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DOJ to publicly disclose election tampering schemes

Under a new policy, US organizations and individuals will be told if they're the target of foreign operations trying to influence elections.

In the months leading up to the 2016 US presidential election, how many of us knew that Russia was tinkering with the race?
…or that Russia had targeted us with propaganda, tried to suppress the vote, or deliberately tried to puncture Hillary Clinton’s chances by leaking stolen information from her campaign, the Democratic National Committee (DNC) and the Democratic Congressional Campaign Committee (DCCC)?
At least one outfit knew much of that: the Obama administration. Too bad it didn’t tell the country.
But if the US Department of Justice (DOJ) stays true to a newly announced policy, we can expect to hear a whole lot more about foreign cyberattacks and propaganda/disinformation campaigns targeting the country’s democracy – hopefully before a given election takes place, not after.
On Thursday, Deputy Attorney General Rod J. Rosenstein announced at the Aspen Security Forum that under a new policy, the DOJ will inform US businesses, organizations and even individuals if they’re being targeted by foreign operations in an attempt to influence the country’s elections.
As the New York Times notes, the Obama administration knew for months before the 2016 election that Russia was trying to interfere in the race. President Obama didn’t reveal the plot, however, given his concern that it would be seen as a partisan move and his reluctance to add fuel to then-GOP-nominee Donald Trump’s fire with regards to Trump’s claims that the election was rigged.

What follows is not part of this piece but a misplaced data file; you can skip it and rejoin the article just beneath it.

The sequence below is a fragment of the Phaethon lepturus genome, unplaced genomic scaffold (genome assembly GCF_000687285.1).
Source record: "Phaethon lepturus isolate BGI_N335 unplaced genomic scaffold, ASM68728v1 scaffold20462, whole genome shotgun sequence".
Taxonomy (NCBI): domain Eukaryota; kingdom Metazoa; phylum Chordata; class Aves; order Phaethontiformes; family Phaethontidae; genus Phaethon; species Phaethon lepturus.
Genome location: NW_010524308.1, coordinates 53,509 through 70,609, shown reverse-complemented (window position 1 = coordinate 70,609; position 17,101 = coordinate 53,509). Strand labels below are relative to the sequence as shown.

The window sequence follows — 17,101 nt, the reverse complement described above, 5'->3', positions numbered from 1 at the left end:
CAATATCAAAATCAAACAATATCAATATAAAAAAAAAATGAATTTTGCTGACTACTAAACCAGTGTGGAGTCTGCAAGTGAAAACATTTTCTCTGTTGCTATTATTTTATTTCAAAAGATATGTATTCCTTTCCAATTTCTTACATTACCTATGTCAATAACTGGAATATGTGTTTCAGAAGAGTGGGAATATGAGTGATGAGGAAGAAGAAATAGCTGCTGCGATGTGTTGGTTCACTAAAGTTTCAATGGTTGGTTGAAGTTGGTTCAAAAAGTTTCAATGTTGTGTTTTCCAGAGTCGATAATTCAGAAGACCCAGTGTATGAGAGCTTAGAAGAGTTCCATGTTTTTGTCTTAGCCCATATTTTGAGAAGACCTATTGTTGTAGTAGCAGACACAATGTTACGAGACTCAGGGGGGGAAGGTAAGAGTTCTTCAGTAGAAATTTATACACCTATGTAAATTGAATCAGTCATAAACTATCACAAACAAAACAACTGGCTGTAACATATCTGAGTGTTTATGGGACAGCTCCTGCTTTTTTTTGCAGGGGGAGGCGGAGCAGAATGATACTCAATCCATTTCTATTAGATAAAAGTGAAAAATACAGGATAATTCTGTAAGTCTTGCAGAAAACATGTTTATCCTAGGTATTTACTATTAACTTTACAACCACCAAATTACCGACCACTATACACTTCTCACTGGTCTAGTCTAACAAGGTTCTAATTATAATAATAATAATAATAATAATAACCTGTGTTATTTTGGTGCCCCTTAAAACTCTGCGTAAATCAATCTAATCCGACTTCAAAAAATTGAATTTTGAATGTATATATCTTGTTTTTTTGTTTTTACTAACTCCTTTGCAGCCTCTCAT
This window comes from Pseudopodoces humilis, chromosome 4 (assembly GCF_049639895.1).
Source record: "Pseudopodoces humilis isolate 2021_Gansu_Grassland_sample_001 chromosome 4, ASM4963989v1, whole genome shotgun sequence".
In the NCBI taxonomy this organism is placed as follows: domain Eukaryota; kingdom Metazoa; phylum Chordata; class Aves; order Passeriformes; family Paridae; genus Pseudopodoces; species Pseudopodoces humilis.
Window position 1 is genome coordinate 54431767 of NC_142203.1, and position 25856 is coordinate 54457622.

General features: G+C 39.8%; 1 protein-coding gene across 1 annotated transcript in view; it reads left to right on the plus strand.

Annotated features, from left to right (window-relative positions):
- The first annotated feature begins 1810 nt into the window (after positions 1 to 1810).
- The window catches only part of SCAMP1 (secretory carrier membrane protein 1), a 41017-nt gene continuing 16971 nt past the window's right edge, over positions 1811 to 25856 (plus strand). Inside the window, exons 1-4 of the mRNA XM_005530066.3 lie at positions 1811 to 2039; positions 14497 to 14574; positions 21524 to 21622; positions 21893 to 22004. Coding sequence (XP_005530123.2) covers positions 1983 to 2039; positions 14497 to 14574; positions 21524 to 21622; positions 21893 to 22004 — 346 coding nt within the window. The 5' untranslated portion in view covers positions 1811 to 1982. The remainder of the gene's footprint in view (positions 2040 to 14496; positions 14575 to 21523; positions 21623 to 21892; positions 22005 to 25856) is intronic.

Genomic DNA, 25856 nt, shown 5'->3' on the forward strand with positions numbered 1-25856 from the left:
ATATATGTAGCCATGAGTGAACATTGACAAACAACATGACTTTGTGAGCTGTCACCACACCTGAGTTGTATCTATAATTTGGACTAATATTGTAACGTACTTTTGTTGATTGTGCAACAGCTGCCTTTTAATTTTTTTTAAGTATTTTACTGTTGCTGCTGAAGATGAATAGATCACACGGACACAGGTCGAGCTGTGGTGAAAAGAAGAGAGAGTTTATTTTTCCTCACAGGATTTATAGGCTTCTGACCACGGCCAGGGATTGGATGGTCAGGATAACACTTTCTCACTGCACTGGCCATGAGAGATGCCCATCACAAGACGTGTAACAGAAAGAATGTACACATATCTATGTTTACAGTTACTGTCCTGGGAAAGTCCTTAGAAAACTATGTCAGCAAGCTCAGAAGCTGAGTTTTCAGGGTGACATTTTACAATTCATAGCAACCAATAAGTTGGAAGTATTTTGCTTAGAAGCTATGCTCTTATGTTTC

Keeping these schemes in the dark doesn’t help, said Rosenstein. Engadget quoted the Deputy Attorney General:

Exposing schemes to the public is an important way to neutralize them. The American people have a right to know if foreign governments are targeting them with propaganda.

The report comes less than a week after the DOJ indicted 12 Russian intelligence officers connected to attacks on the computers and email systems of the DNC in the months leading up to the election.
This is the first comprehensive report to come out of the US Attorney General’s Cyber-Digital Task Force, and marks the first time that the DOJ has publicly articulated the types of threats posed by malign foreign influence operations and formally described how, in coordination with other federal departments and agencies, it’s responding.
The report identified five types of malign foreign influence intended to harm the US political system: attacks on voting infrastructure, including voter registration databases and vote-tallying systems; theft and weaponization of data; secret assistance of politicians, including how Russians behind the Guccifer 2.0 and DCLeaks Twitter accounts engaged with politicians to offer them damaging information on their opponents; the spreading of false information and propaganda, such as the use of trolls on social media to spread fake news; and unlawful lobbying efforts.
But to get back to the let-us-know-when-you-know department, the report also announced a new policy governing the disclosure of foreign influence operations: a policy that’s governed by the principle that the DOJ has got to stay politically neutral, has to comply with the First Amendment, and has to do its disclosures in a way that maintains public trust.

During his speech at the Aspen Security Summit, Rosenstein said that Russia’s effort to influence the 2016 election “is just one tree in a growing forest. Focusing merely on a single election misses the point.”
Rosenstein cited Director of National Intelligence Daniel Coats, who last Friday said that Russia’s actions didn’t stop with the conclusion of the 2016 elections. Rather, they’re still ongoing.

As Director Coats made clear, these actions are persistent, they are pervasive, and they are meant to undermine America’s democracy on a daily basis, regardless of whether it is election time or not.